Inhalation and dermal application are the two most effective methods to use essential oils in aromatherapy (Perry and Perry, 2006). Dermal application, where the essential oil is diluted in a carrier oil/cream/balm and applied to the skin, enables the essential oil to penetrate slowly over time through the skin, while also entering the body through inhalation. It could be argued that inhalation is the fastest and most efficient way to apply essential oils that are meant to treat mood disorders and generalized pain. Aromas enter the body through the nose and stimulate olfactory receptors that are part of the olfactory membrane, which is located in the nasal passages. These receptors send information to the olfactory bulb, which is part of the limbic system of the brain. The limbic system is responsible for processing emotions, olfactory signals, automatic emotional responses, and associative learning (Lehrner et al., 2005). This is the “not under conscious control” part of our brains and it is this part of the brain that receives scent information. This is also the part of the brain that retains control when someone is having a panic attack (Demenescu et al., 2013).
Chronic and generalized anxiety
Chronic anxiety and panic disorders are characterized by overreactive “fright, flight, freeze” responses, both when exposed to dangerous stimuli or seemingly innocuous stimuli. Termed panic disorder in some circles, it is “characterized by recurrent, spontaneous panic attacks which are acute episodes of intense fear accompanied by physical as well as cognitive symptoms” (Demenescu et al., 2013). The processing of threat stimuli takes place in the amygdala, a structure that is part of the limbic system. In people with panic attacks, the amygdala appears to be hyperactive during spontaneous panic attacks but hypoactive during anticipatory anxiety, compared to healthy volunteers (Demenescu et al., 2013). Amygdala hypoactivation was seen in response to fear, anger, happiness, and neutral emotions compared to healthy volunteers. In addition to changes in activation of the amygdala, there is a disruption between the amygdala and other portions of the brain, and this corresponds with hyper-vigilance to external stimuli (Demenescu et al., 2013). Unfortunately, there has been little research into aromatherapy treatment for chronic panic disorders. Although not published, essential oil blends containing bergamot, sweet orange, grapefruit, lavender, and a related oil called lavandin [lavandula augustifolia, lavandula latifolia hybrid] have been extremely effective in mood stabilization, decreasing anxiety, improving depression, and encouraging optimistic outlooks in many patients (Duke Becker, 2014). These patients report diagnoses of generalized anxiety disorder, panic disorder, depression, post-traumatic stress disorder, and self-diagnosed extreme stress. All report improvement in these conditions after using essential oil blends containing lavender and/or citrus oils. In the case of patients with panic disorder, the essential oil blends have been effective in stopping and recovering from acute panic attacks. These patients would normally have pharmaceuticals to choose from, along with learned behavior such as deep breathing and Cognitive Behavioral Therapy (CBT) reframing techniques. Used together, the CBT and aromatherapy techniques have greatly reduced the need for pharmaceuticals (Duke Becker, 2014) such as benzodiazepine, an addictive drug commonly used for panic disorders.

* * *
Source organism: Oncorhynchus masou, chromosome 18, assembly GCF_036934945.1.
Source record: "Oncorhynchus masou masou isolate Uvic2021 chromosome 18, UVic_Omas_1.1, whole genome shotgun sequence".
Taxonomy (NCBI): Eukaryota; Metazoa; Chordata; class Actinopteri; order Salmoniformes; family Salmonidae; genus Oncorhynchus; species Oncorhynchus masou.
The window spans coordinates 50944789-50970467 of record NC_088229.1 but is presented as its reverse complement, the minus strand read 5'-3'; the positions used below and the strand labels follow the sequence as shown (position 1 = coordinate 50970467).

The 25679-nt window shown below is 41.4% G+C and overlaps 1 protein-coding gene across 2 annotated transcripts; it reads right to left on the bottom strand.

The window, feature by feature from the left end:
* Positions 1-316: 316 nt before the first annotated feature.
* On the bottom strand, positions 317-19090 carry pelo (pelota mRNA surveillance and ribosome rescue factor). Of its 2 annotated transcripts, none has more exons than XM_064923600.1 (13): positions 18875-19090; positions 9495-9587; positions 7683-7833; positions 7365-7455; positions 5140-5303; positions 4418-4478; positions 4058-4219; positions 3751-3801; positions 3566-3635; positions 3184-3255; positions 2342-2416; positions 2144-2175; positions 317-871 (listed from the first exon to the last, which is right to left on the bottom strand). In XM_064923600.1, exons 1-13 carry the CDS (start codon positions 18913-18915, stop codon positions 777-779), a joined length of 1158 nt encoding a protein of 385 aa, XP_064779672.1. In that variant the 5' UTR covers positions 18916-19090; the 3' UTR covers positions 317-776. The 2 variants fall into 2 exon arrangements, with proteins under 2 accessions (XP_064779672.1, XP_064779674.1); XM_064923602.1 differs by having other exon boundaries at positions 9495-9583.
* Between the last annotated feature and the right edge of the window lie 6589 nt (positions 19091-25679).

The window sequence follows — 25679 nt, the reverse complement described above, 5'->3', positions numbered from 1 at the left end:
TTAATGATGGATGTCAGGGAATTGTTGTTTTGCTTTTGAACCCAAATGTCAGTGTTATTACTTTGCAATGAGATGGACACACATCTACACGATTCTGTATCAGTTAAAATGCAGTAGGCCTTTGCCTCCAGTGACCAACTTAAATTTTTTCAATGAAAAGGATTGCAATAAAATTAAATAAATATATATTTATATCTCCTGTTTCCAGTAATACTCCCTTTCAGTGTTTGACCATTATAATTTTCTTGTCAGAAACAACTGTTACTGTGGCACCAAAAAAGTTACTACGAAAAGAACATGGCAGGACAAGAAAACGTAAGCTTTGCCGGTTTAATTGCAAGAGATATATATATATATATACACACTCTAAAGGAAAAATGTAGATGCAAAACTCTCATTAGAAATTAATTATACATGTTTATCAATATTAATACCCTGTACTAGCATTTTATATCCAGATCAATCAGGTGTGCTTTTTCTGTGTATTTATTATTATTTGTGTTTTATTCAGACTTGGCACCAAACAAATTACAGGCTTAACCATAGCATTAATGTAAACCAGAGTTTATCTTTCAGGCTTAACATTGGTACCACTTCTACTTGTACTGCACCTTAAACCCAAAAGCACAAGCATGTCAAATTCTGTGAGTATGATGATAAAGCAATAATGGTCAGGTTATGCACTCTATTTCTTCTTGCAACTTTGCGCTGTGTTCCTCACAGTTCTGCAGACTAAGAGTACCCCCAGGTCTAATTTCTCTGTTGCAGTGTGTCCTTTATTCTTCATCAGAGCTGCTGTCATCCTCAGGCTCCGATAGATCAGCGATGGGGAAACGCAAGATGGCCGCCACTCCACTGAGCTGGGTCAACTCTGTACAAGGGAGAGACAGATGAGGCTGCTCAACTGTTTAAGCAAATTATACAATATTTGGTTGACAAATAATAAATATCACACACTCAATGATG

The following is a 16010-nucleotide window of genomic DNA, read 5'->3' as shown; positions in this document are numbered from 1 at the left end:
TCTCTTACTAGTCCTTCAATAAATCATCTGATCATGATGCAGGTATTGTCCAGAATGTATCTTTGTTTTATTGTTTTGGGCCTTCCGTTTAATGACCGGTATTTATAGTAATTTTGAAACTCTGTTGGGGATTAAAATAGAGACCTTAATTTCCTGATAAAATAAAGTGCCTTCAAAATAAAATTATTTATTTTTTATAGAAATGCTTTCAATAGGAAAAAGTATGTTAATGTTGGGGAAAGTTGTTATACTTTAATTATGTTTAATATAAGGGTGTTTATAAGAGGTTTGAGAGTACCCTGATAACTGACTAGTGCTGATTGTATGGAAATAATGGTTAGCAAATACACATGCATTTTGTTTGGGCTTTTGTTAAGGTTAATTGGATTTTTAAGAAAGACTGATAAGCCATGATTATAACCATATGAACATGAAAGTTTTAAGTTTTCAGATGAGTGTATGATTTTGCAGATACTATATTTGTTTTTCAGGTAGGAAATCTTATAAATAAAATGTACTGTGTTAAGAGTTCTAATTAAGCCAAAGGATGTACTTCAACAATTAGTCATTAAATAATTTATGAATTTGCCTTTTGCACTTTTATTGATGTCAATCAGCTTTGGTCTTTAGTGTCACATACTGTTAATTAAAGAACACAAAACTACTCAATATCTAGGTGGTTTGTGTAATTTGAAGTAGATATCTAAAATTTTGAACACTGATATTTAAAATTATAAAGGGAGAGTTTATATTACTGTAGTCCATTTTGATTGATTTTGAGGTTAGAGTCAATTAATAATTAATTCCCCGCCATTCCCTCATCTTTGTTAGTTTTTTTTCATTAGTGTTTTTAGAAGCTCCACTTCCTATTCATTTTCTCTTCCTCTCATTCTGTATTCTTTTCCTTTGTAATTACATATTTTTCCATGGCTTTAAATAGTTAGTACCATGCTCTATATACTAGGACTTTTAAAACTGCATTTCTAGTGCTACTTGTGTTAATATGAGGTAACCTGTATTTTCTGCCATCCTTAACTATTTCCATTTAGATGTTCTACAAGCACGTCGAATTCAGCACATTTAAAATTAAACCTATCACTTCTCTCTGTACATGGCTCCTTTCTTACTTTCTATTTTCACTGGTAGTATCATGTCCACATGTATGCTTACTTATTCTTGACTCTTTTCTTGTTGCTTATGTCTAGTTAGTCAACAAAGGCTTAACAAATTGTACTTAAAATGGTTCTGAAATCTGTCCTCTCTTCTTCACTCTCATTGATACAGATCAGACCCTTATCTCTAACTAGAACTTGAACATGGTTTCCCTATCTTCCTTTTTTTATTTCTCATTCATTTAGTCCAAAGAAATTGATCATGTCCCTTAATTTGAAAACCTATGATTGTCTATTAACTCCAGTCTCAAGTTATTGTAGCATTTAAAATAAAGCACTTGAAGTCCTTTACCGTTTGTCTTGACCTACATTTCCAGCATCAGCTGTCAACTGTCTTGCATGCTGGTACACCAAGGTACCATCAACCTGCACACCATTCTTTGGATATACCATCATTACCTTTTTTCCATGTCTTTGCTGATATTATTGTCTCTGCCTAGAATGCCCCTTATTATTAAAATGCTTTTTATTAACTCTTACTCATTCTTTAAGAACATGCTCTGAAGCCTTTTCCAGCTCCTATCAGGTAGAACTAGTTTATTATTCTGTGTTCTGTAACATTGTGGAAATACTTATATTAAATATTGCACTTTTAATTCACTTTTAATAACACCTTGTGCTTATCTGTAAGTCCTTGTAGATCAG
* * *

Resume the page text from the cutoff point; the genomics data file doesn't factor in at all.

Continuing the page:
Situational anxiety, including labor and delivery, surgery, and dental appointments
There has been much more research into situational anxiety and aromatherapy treatments. Dental patients have been successfully calmed using sweet orange and lavender essential oils (Lehrner et al., 2005). Surgical patients have reduced pain and anxiety when they use lavender essential oil alongside massage and guided imagery (Sears et al., 2013). Pregnant women and laboring women have had success with aromatherapy reducing their fear and general outlook on their birth and antenatal experience. These studies used up to ten essential oils, but found the most success with citrus and lavender oils (Burns et al., 2000a; Burns et al., 2000b).
There are many anecdotal stories of depression improving when smelling something that reminded the person of happier times, which supports the idea of olfactory input being processed and attached to memories (Perry and Perry, 2006). Unfortunately, there are no current studies exploring depression and essential oil usage. Anecdotally, I have found that essential oil usage does seem to supplement the pharmaceuticals for anxiety and depression. Based on the essential oil properties, it should not be a surprise that citrus oils and lavender oil improve depression as well as anxiety. The chemical components of the citrus and lavender oils offer analgesic, anti-inflammatory, anti-spasmodic, sedative, and anxiolytic properties (Butje; Igarashi, 2013; Russo et al., 2013).
Essential oils are useful for stress reduction and helping increase sleep quality in infants, adults, and the elderly. Citrus oils including bergamot [citrus bergamia], sweet orange [citrus sinensis], grapefruit [citrus paradisii] and neroli [citrus aurantium var. amara], along with lavender [lavandula augustifolia] essential oils are particularly effective for stress reduction, reducing anxiety, and controlling pain in many settings. These and other essential oils should be further explored as supplemental psychiatric treatments to augment pharmaceuticals and in some cases, replace them. In addition, they are great options to reduce situational anxiety, such as labor, surgery, and dentistry.